The Rwanda Biomedical Center (RBC) in partnership with the Umbrella Organization of Persons with Disabilities in the fight against HIV and Promotion (UPHLS) have introduced five books offering guidelines to parents and caregivers on early detection, prevention and treatment of disabilities among the young children.
The launch of the books was held on August 29. The books intend to promote children’s welfare especially those at risk of musculoskeletal impairment (MSI).
Musculoskeletal impairments is a condition that comprise more than 150 different diseases that are characterized by impairments in the muscles, bones, joints and adjacent connective tissues leading to temporary or lifelong limitations in functioning.
Health professionals believe that early detection of this disability can help prevent further consequences if left untreated.
Notably, books which were presented are: Simplified tool for Early Detection of Developmental Delays and Disabilities in the community (STEID), National clinical practice guidelines for management of angular knees deformities, National cerebral palsy clinical practice guideline, National clinical practice guidelines for the management of Clubfoot Deformity and National clinical practice guidelines for the management of flat foot.
Drawing from an extensive survey conducted among 4134 individuals aged 16-year-old and less, who were enumerated, 3526 equivalents to 85 percent were screened. According to findings, 91 children bore the burden of musculoskeletal impairment.
Diving deeper into the statistics, it becomes apparent that different factors contribute to these impairments. A notable 23 percent were attributed to congenital deformities, while 14 percent were linked to neurologic conditions.
Figures from RBC indicate that trauma accounted for 12 percent while infections played a role in 3 percent of the cases. Acquired pathologies encompassed a significant 46 percent of the cases, highlighting the multi-faceted nature of MSI causes.
By inducing treatment requirements, experts estimate that approximately 2 percent of Rwandan children equivalent to around 80,000, need orthopedic physical therapy, 1.2 percent need orthopedic surgery, and nearly 10,000 are in need of orthopedic appliances.
These numbers provide a glimpse into the immense potential of early intervention and the scope for transformation.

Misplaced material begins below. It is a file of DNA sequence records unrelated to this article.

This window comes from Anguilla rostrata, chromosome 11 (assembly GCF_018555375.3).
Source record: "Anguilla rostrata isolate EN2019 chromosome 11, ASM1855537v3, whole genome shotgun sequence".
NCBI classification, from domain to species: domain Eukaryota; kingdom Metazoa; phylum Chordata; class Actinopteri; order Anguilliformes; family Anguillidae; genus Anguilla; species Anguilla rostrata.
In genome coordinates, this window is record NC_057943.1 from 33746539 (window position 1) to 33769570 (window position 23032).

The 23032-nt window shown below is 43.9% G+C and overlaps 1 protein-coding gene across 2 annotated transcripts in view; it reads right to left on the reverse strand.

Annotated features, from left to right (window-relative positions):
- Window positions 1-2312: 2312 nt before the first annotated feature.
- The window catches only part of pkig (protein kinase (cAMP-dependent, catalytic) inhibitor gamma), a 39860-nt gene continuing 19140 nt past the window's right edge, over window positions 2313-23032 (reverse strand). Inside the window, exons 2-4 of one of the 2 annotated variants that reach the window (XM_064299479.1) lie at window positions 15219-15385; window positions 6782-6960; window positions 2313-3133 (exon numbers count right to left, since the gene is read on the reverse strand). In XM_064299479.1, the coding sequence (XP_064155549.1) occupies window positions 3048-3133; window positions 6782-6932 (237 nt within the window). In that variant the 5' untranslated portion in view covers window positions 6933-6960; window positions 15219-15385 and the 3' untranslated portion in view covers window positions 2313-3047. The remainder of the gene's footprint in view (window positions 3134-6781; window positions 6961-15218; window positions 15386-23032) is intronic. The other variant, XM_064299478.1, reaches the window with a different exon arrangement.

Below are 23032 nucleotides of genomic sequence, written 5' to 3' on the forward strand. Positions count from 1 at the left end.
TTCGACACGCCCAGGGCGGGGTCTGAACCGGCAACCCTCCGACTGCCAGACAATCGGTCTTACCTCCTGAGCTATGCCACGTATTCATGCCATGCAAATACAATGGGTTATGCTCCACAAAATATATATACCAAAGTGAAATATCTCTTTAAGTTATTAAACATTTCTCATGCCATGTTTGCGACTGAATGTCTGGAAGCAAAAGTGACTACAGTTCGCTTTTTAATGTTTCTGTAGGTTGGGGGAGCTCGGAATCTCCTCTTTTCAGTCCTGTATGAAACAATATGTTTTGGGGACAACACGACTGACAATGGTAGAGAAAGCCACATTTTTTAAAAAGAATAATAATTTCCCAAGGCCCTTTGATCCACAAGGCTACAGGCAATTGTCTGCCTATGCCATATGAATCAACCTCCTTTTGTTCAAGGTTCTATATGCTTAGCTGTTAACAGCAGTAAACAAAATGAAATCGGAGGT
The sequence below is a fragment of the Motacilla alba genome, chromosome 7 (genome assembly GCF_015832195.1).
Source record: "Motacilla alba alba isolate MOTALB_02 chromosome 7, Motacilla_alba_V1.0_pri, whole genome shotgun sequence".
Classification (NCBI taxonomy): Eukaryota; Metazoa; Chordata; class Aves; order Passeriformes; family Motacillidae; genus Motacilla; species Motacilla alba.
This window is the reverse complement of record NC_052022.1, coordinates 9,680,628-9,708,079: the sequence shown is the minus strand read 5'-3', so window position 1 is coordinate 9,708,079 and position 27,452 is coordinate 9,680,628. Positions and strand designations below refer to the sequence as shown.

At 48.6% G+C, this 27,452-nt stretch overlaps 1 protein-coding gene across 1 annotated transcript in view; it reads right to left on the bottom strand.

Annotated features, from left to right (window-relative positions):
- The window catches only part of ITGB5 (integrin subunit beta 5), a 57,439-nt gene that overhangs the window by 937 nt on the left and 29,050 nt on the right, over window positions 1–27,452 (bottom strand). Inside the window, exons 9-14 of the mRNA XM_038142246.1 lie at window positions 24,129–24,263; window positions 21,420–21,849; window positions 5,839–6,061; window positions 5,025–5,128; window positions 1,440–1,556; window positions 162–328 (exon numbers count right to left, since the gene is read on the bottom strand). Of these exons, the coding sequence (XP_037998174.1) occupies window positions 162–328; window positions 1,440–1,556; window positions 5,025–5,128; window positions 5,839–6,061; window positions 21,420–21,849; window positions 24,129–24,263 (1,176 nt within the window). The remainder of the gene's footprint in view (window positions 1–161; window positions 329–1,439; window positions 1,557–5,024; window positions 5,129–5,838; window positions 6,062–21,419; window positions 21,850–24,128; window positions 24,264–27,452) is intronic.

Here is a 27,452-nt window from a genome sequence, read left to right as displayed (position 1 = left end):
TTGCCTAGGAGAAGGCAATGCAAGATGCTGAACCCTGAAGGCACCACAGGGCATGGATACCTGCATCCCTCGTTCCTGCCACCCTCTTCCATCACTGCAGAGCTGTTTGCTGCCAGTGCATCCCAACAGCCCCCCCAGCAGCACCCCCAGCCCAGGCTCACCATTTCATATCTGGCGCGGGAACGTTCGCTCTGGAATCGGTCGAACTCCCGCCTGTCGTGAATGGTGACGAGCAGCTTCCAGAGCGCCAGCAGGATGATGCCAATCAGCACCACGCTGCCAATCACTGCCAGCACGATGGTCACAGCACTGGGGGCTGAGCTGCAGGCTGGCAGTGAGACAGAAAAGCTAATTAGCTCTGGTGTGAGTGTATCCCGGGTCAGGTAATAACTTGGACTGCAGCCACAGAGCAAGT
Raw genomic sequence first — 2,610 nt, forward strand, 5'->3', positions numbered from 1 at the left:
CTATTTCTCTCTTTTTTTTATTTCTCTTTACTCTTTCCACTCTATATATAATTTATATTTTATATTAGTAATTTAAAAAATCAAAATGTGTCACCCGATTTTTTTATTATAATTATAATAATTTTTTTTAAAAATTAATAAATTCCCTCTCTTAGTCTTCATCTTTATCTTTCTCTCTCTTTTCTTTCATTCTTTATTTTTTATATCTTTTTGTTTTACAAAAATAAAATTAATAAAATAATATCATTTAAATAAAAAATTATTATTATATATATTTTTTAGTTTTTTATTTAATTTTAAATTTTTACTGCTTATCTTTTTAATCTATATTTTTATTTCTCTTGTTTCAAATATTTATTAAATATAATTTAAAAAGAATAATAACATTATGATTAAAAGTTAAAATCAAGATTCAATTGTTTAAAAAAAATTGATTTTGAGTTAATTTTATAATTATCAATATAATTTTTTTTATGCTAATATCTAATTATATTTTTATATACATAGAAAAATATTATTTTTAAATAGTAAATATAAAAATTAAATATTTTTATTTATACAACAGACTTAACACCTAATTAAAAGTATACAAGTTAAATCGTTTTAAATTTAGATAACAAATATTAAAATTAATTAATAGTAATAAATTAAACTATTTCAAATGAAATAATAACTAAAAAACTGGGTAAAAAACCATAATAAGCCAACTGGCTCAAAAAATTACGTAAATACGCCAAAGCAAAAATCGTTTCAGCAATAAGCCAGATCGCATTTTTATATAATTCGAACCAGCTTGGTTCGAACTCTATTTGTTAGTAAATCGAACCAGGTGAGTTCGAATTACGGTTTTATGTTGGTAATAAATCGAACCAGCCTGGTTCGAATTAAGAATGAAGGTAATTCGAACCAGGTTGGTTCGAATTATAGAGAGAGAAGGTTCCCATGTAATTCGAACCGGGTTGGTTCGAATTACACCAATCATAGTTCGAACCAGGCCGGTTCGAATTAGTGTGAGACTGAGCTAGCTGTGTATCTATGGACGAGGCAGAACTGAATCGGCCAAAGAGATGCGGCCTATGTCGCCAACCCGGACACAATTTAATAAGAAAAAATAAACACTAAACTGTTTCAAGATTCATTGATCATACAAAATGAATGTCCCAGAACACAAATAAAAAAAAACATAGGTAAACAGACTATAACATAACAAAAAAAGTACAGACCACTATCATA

Irene Baguhirwa, the Director of Injuries and Disability Unity in RBC said: “the books we have introduced are simplified guides designed to help a wide range of people including community health workers, caregivers and parents.”
“For example, simplified tool for Early Detection of Developmental Delays and Disabilities in the Community (STEID)’, is a book specifically focused on recognizing potential developmental delays and disabilities in children.”
“It presents the various stages of growth in young children, enabling caregivers to spot any deviations from the normal development process based on the child’s age. For instance, if a child should be walking by a certain age but is not it is an indicator that something might be wrong. In such cases, the caregiver should take the child to a doctor promptly. This approach ensures that any potential disabilities are addressed early on, increasing the chances of successful treatment and support,” she said.
Emmanuel Ndayisaba, the Executive Secretary of National Council of Persons with Disabilities (NCPD) commended the initiative revealing that children with disabilities are a particularly vulnerable group, often facing challenges in accessing essential health services, education and opportunities for productive engagement.
“Addressing these issues is crucial, as they form the foundation of a fulfilling life. Neglecting these aspects can negatively impact the overall wellbeing of not only the children themselves but also society as a whole,” he said.